16. The small achievement of Devil’s Due is how much it both exploits the video-cam approach and overcomes some of its limitations.
  17. Farmiga and Garcia have a chemistry that’s unassuming and sneaky, and the pleasure they get from each other’s company ultimately proves infectious.
  18. 7 Boxes is way too simple, but it mostly works, because every twist of the plot and turn of the street leads back to this one kid, who’ll do anything to make enough money to become someone other than himself.
  19. Even though the film’s overall impact is blunted by Wheatley’s frequently inscrutable plotting (co-written with Amy Jump), Rose’s images...speak louder than words.
  20. The film is hyper-aware of the ridiculousness of the patriarchal obsession with masculinity-as-penis-size—and yet, in the end, and rather helplessly, it’s still mired in a banal narrative of masculine self-actualization.
  21. To its credit and sometimes detriment, Grand Piano keeps a frothing-at-the-mouth level of insane melodrama going for 75 minutes, aided by Wood’s sweaty, terrified performance, a screenplay rich in ridiculous contrivances, and a swooping camera that never stands still.
  22. There’s a sense with Jimmy P. that Desplechin and his co-screenwriters, Julie Peyr and film critic Kent Jones, are doing everything they can to steer away from contrivance and stick as closely to Devereux’s recollection as possible. What they’re left with is a rigorous, keenly intelligent therapy session that’s largely absent of dramatic tension.
  23. The Visitor is like a puzzle jammed together by a 3-year-old, with the polyglot pieces forced into place whether they fit or not. In other words, it’s an essential curiosity.
  24. Chow’s go-for-broke sensibility has been sorely missed, and a tale of demons is the ideal context for the gravity-defying, logic-impaired stunts he favors.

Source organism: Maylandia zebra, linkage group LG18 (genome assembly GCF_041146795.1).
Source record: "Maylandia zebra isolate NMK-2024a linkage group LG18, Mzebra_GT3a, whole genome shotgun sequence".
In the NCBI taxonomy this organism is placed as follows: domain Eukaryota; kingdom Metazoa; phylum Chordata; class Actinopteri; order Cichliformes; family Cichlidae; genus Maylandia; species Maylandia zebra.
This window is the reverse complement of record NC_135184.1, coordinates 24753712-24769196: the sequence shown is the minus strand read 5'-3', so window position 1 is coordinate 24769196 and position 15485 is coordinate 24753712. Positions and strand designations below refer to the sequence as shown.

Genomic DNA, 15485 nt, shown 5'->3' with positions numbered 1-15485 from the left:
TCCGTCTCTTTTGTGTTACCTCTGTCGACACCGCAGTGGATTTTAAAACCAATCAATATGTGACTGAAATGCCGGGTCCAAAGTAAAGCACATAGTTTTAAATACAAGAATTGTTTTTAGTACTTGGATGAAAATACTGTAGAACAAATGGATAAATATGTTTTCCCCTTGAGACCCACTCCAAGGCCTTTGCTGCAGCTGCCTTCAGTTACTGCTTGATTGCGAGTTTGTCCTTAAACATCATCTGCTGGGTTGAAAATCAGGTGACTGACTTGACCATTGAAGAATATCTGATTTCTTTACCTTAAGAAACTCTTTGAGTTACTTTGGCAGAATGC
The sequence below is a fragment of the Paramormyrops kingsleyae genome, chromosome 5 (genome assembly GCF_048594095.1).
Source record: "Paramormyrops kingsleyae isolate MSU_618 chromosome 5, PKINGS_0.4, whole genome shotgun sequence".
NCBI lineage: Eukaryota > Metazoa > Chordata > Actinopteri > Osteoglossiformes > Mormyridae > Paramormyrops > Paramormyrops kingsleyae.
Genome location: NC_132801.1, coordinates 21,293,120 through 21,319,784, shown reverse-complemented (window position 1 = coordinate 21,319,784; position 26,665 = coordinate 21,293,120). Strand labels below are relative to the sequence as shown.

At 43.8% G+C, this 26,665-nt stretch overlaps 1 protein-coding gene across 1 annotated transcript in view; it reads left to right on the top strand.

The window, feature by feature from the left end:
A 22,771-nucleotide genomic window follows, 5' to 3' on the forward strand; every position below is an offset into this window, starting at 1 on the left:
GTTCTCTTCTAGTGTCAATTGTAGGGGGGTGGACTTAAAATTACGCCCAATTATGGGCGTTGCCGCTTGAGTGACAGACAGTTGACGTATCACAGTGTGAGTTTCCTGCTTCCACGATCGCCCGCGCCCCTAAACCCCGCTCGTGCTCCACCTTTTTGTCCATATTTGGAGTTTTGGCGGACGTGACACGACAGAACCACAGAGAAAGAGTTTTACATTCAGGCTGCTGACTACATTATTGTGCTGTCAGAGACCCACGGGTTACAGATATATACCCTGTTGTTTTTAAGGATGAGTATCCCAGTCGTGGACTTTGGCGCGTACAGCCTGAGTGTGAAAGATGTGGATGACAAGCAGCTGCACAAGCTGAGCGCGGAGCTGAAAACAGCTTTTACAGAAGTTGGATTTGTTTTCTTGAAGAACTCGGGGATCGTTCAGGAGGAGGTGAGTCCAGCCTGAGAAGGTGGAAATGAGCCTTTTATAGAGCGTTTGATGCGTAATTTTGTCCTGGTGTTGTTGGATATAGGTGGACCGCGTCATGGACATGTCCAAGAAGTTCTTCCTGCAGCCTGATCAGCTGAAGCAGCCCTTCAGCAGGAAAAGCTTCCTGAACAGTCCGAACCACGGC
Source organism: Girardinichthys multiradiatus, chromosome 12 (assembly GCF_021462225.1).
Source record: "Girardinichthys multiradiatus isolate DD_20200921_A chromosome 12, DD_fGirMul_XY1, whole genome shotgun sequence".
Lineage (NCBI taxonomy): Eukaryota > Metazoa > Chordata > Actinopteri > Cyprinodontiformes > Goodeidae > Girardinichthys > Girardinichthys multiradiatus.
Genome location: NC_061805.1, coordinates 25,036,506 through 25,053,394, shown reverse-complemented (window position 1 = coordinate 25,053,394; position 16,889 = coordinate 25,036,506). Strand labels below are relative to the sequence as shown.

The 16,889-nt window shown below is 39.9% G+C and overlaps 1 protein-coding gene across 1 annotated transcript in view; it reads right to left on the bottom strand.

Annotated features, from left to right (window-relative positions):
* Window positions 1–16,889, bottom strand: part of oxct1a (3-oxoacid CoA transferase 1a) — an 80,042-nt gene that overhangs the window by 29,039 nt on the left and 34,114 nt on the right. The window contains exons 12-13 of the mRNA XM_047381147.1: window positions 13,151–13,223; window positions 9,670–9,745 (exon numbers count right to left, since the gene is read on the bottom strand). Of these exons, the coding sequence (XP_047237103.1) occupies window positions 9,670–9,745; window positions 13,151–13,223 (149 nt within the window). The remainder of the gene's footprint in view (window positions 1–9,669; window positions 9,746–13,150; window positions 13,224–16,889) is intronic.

25. Perfect Sisters may stand accused of being rife with tone-deaf stylistic choices, but the more positive spin is to call it a marginal film elevated, however inadvertently, by the strange specificity of its scenes.
  26. Screenwriter Hanif Kureishi (My Beautiful Laundrette, Sammy And Rosie Get Laid) sometimes overdoes the emotional-seesaw routine... But director Roger Michell (who’s previously worked with Kureishi on The Mother, Venus, and the miniseries The Buddha Of Suburbia) maintains a slightly jagged rhythm that proves disarming, and he has two magnificent collaborators in Broadbent and Duncan.
  27. The Cold Lands goes flat in this middle section. Gilroy’s visual style is strong, but he doesn’t frame the images to chart Atticus’ development, and Yelich, whose only previous screen experience is starring in the video Gilroy directed for R.E.M.’s “It Happened Today,” doesn’t suggest what’s going on beneath the layers of trauma and withdrawal.
  28. Exposed is really just a series of intermingling profiles, which is perhaps why its observations eventually begin to feel slightly repetitive.
  29. The film captures its lush, leafy settings with an understated evocativeness that fully immerses the audience in its sense of place. The problem is that the movie ultimately leans too heavily on that sense of understatement, failing to let genuine, unexpected emotion fully break through to the surface.
  30. It doesn’t provide enough rigorously reported context about what happened in 1991 to feel like anything close to a definitive portrait of the Anita Hill vs. Clarence Thomas saga.